Zurich, Switzerland (Thursday, February 25, 2016) - The Confederation of North, Central America and Caribbean Association Football (CONCACAF) today announced that its Member Associations voted unanimously to approve a comprehensive package of reforms, which were first outlined in the CONCACAF Reform Framework and later drafted by CONCACAF’s Statutes Reform Committee, at the Confederation’s XXII Extraordinary Congress. CONCACAF’s revised statutes will become effective immediately as the Confederation and its Member Associations begin implementing the reforms.
The reforms to CONCACAF’s statutes fundamentally change the governance structure of football in the region and set new standards for accountability and transparency within international sports organizations. Once fully implemented, CONCACAF’s new structure will ensure that decisions regarding the Confederation’s operations are made in the best interest of CONCACAF Member Associations, confirm that there is strong external oversight of the CONCACAF Council and General Secretariat, and affirm that CONCACAF’s resources are being utilized to achieve the Confederation’s mission of developing and promoting football in the region.
In a statement, CONCACAF said: “The reforms passed today go further than ever before to incorporate essential principles of good governance and compliance into CONCACAF’s statutes. However, it is only the beginning of the equally important process of changing the culture of how football is governed and administered by implementing these reforms in a meaningful and sustainable way. CONCACAF will pursue implementation and enforcement of the reforms with the same determination that led to this important day for football in the region.”
Details on the implementation of key reforms include:
- Governance: Sixty days after the Extraordinary Congress, the current CONCACAF Executive Committee will be transformed into the CONCACAF Council. The CONCACAF Council, led by CONCACAF’s President, will assume responsibility for setting and achieving the Confederation’s strategic objectives and for football-related decision making. The General Secretariat will manage the day-to-day business operations of the Confederation with strategic direction and oversight from the Council and independent committees.
- Independence: Independent committees will be created to oversee Compensation, Governance, Audit and Compliance, and Finance. The Audit and Compliance Committee will be comprised entirely of independent members. The Compensation, Governance, and Finance Committees will be chaired by and comprised of a majority of independent members. Additionally, the CONCACAF Council will include up to three independent, non-voting members, who will be elected by CONCACAF’s Member Associations at the Ordinary Congress on May 12, 2016.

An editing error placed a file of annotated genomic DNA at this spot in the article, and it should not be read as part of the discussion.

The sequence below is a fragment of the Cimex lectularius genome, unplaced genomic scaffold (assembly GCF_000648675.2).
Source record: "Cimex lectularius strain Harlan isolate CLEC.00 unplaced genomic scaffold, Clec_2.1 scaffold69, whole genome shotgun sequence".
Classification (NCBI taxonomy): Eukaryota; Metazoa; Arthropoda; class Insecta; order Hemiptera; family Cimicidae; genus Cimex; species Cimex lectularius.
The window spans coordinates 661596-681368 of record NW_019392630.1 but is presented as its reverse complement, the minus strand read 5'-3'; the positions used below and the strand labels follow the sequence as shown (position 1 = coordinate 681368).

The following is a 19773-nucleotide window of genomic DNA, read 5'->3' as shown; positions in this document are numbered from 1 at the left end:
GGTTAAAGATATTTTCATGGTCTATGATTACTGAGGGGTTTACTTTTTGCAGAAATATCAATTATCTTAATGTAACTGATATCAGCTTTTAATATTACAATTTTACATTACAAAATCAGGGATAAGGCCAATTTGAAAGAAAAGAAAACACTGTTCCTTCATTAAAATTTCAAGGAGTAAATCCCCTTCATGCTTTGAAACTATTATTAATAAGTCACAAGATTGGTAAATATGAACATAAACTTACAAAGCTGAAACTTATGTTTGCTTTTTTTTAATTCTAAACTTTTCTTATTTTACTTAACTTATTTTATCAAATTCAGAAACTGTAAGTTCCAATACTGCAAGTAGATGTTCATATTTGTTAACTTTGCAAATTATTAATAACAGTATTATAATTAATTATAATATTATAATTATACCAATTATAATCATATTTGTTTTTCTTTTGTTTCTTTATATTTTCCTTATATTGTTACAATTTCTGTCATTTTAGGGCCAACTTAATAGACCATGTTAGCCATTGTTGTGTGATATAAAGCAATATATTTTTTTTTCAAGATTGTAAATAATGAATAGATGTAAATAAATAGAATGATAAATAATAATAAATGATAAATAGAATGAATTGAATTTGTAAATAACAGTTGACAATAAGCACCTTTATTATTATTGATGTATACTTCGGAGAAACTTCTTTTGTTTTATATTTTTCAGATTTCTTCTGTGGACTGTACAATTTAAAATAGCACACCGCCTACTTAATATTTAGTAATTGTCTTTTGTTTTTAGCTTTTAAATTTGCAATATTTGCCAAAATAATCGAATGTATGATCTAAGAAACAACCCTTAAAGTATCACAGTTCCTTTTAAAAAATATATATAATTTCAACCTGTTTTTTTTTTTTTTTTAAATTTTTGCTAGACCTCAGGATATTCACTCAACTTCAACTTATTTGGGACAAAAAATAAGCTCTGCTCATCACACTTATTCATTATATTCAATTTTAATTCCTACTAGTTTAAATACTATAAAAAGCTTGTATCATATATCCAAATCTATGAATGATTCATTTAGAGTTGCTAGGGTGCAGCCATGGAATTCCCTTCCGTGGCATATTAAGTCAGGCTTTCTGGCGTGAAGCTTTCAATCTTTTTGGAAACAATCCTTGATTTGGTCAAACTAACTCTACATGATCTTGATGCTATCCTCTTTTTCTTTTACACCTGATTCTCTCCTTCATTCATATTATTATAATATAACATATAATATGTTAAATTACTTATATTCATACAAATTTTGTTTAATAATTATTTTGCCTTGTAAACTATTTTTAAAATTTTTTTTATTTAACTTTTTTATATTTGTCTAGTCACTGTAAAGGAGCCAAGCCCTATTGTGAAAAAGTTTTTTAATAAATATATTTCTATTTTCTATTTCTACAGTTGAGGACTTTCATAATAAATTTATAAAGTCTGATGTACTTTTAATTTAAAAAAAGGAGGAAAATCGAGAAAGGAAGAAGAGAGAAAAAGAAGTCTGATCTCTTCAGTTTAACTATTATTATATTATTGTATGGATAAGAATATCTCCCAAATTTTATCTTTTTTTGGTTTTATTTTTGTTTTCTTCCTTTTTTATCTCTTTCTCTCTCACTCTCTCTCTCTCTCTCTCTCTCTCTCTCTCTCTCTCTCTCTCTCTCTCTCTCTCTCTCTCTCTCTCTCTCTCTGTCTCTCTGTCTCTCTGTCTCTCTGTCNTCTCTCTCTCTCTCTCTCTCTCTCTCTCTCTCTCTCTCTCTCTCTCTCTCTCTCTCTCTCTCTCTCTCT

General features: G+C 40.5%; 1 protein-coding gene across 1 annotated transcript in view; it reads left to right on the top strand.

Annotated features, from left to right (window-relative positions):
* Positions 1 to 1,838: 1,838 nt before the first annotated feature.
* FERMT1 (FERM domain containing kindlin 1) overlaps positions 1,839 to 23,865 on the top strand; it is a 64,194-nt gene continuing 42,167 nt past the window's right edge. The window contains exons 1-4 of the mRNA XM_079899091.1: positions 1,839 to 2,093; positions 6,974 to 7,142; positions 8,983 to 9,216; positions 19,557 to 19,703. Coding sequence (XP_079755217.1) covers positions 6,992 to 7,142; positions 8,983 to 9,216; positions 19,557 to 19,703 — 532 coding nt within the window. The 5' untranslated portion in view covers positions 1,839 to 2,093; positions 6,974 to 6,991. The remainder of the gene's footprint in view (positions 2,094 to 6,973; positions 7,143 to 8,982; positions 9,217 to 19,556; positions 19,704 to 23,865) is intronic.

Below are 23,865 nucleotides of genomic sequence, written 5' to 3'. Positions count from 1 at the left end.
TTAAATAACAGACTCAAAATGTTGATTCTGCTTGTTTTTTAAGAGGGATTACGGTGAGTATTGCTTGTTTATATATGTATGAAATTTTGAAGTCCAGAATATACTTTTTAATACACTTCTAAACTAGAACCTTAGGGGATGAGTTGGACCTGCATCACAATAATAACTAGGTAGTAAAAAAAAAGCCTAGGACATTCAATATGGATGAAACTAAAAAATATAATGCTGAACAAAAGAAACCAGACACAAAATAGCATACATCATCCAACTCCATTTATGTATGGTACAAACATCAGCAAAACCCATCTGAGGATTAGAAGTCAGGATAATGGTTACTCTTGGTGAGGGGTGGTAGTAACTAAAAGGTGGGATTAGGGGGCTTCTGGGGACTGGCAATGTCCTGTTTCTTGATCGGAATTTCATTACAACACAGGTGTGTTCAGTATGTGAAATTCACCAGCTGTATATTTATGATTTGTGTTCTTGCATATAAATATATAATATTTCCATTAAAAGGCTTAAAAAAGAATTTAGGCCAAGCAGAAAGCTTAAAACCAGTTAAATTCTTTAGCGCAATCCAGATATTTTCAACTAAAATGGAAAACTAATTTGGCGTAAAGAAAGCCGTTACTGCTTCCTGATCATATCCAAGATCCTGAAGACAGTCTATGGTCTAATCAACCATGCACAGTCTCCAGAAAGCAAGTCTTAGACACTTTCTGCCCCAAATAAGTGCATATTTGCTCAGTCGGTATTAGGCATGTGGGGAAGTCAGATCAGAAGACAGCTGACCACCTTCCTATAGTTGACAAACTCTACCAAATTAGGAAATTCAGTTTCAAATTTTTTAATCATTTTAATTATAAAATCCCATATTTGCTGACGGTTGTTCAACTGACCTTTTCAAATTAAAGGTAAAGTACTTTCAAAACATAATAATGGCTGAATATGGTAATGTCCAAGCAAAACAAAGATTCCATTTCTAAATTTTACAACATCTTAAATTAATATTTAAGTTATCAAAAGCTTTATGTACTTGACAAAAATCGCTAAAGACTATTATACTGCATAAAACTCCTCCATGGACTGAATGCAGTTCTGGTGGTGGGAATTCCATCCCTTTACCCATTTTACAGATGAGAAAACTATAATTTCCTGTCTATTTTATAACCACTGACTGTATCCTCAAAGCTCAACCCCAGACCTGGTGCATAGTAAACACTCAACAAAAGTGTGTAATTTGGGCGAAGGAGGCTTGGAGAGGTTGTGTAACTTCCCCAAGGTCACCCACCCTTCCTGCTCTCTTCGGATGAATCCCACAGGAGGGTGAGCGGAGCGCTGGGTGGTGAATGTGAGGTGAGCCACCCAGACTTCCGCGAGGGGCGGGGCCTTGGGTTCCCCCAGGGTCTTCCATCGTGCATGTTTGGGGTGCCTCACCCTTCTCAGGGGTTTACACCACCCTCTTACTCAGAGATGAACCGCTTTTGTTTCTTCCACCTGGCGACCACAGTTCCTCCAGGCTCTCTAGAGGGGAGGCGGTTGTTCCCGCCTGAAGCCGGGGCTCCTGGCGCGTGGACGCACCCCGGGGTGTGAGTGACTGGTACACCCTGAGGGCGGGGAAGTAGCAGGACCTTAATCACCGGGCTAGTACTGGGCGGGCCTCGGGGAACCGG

- Ethics: All candidates for the CONCACAF Council, CONCACAF President, standing committee members, members of judicial bodies, and senior Confederation officials will undergo eligibility checks to be conducted by the independent Ethics Committee. Until the independent Ethics Committee is formed, the CONCACAF Council will engage a third-party vendor to conduct the eligibility checks.
- Term Limits: Term limits of twelve years (consecutive or non-consecutive) will be applied to CONCACAF Council members and members of independent committees. Should existing members of the Executive Committee be elected to the CONCACAF Council, they may complete their current term plus one additional term so long as the member is in the last two years of his or her current term.
- Transparency: The CONCACAF Congress will have the authority to review and approve on an annual basis, upon the recommendation of the Compensation Committee, the remuneration and other compensation of CONCACAF Council members, CONCACAF representatives before FIFA, the chairpersons of the Audit and Compliance Committee, Finance Committee, Compensation Committee and the Governance Committee, and senior officials including the General Secretary, Chief Financial Officer, and Chief Legal and Compliance Officer.
- Accountability: CONCACAF has the right to audit any Member Association or Union receiving CONCACAF funds for a specific purpose to ensure that such funds are being used for said purpose.
The revised statutes will be available on CONCACAF’s website in the coming days.